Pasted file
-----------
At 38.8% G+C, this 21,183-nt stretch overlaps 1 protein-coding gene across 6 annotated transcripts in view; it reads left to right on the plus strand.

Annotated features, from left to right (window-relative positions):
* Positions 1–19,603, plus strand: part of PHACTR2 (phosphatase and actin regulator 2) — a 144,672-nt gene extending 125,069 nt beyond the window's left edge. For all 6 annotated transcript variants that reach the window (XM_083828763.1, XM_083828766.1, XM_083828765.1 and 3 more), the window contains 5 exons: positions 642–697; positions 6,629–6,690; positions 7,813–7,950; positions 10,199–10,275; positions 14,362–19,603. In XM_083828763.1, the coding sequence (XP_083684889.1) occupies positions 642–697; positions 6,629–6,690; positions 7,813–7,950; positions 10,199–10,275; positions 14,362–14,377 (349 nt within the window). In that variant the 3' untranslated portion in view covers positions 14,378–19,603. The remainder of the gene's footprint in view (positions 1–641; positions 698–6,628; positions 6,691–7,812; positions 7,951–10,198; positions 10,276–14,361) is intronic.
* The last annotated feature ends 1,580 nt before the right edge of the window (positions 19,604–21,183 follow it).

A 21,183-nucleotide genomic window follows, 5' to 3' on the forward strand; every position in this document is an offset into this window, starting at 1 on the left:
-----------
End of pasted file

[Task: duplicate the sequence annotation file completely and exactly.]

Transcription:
At 38.8% G+C, this 21,183-nt stretch overlaps 1 protein-coding gene across 6 annotated transcripts in view; it reads left to right on the plus strand.

Annotated features, from left to right (window-relative positions):
* Positions 1–19,603, plus strand: part of PHACTR2 (phosphatase and actin regulator 2) — a 144,672-nt gene extending 125,069 nt beyond the window's left edge. For all 6 annotated transcript variants that reach the window (XM_083828763.1, XM_083828766.1, XM_083828765.1 and 3 more), the window contains 5 exons: positions 642–697; positions 6,629–6,690; positions 7,813–7,950; positions 10,199–10,275; positions 14,362–19,603. In XM_083828763.1, the coding sequence (XP_083684889.1) occupies positions 642–697; positions 6,629–6,690; positions 7,813–7,950; positions 10,199–10,275; positions 14,362–14,377 (349 nt within the window). In that variant the 3' untranslated portion in view covers positions 14,378–19,603. The remainder of the gene's footprint in view (positions 1–641; positions 698–6,628; positions 6,691–7,812; positions 7,951–10,198; positions 10,276–14,361) is intronic.
* The last annotated feature ends 1,580 nt before the right edge of the window (positions 19,604–21,183 follow it).

A 21,183-nucleotide genomic window follows, 5' to 3' on the forward strand; every position in this document is an offset into this window, starting at 1 on the left: